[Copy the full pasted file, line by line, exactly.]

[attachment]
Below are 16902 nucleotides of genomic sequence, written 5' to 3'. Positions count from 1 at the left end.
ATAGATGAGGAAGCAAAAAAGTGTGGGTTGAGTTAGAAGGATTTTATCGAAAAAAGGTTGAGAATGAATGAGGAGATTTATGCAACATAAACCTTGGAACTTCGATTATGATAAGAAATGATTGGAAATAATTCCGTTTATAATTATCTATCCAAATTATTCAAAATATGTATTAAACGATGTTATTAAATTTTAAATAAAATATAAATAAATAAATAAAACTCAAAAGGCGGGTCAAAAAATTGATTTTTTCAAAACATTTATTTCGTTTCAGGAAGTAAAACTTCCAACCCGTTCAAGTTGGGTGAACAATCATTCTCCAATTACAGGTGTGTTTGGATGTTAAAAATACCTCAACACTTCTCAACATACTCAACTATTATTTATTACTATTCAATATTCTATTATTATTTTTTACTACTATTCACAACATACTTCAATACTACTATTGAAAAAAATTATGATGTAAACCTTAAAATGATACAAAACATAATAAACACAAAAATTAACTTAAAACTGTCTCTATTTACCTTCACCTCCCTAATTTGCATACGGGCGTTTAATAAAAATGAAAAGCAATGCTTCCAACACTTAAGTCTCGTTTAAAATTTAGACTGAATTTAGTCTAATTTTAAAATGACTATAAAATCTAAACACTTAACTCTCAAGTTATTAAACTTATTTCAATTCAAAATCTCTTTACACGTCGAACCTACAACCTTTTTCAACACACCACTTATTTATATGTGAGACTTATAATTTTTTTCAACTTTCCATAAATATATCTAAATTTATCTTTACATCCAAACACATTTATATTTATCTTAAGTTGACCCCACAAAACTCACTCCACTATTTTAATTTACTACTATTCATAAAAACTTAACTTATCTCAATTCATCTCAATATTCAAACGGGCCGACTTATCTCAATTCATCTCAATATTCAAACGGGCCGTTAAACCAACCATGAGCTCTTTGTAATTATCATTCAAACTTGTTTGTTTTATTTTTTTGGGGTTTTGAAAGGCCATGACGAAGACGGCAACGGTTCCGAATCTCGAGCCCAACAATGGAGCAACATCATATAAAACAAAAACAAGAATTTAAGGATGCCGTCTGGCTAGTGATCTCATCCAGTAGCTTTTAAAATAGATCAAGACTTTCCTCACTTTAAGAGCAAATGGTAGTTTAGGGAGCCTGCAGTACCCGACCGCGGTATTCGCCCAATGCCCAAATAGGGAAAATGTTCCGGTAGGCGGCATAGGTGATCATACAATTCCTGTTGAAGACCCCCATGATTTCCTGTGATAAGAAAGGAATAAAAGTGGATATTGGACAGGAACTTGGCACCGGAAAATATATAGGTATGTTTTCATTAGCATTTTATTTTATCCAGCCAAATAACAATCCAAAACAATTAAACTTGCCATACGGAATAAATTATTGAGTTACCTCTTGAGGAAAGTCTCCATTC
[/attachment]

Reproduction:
Below are 16902 nucleotides of genomic sequence, written 5' to 3'. Positions count from 1 at the left end.
ATAGATGAGGAAGCAAAAAAGTGTGGGTTGAGTTAGAAGGATTTTATCGAAAAAAGGTTGAGAATGAATGAGGAGATTTATGCAACATAAACCTTGGAACTTCGATTATGATAAGAAATGATTGGAAATAATTCCGTTTATAATTATCTATCCAAATTATTCAAAATATGTATTAAACGATGTTATTAAATTTTAAATAAAATATAAATAAATAAATAAAACTCAAAAGGCGGGTCAAAAAATTGATTTTTTCAAAACATTTATTTCGTTTCAGGAAGTAAAACTTCCAACCCGTTCAAGTTGGGTGAACAATCATTCTCCAATTACAGGTGTGTTTGGATGTTAAAAATACCTCAACACTTCTCAACATACTCAACTATTATTTATTACTATTCAATATTCTATTATTATTTTTTACTACTATTCACAACATACTTCAATACTACTATTGAAAAAAATTATGATGTAAACCTTAAAATGATACAAAACATAATAAACACAAAAATTAACTTAAAACTGTCTCTATTTACCTTCACCTCCCTAATTTGCATACGGGCGTTTAATAAAAATGAAAAGCAATGCTTCCAACACTTAAGTCTCGTTTAAAATTTAGACTGAATTTAGTCTAATTTTAAAATGACTATAAAATCTAAACACTTAACTCTCAAGTTATTAAACTTATTTCAATTCAAAATCTCTTTACACGTCGAACCTACAACCTTTTTCAACACACCACTTATTTATATGTGAGACTTATAATTTTTTTCAACTTTCCATAAATATATCTAAATTTATCTTTACATCCAAACACATTTATATTTATCTTAAGTTGACCCCACAAAACTCACTCCACTATTTTAATTTACTACTATTCATAAAAACTTAACTTATCTCAATTCATCTCAATATTCAAACGGGCCGACTTATCTCAATTCATCTCAATATTCAAACGGGCCGTTAAACCAACCATGAGCTCTTTGTAATTATCATTCAAACTTGTTTGTTTTATTTTTTTGGGGTTTTGAAAGGCCATGACGAAGACGGCAACGGTTCCGAATCTCGAGCCCAACAATGGAGCAACATCATATAAAACAAAAACAAGAATTTAAGGATGCCGTCTGGCTAGTGATCTCATCCAGTAGCTTTTAAAATAGATCAAGACTTTCCTCACTTTAAGAGCAAATGGTAGTTTAGGGAGCCTGCAGTACCCGACCGCGGTATTCGCCCAATGCCCAAATAGGGAAAATGTTCCGGTAGGCGGCATAGGTGATCATACAATTCCTGTTGAAGACCCCCATGATTTCCTGTGATAAGAAAGGAATAAAAGTGGATATTGGACAGGAACTTGGCACCGGAAAATATATAGGTATGTTTTCATTAGCATTTTATTTTATCCAGCCAAATAACAATCCAAAACAATTAAACTTGCCATACGGAATAAATTATTGAGTTACCTCTTGAGGAAAGTCTCCATTC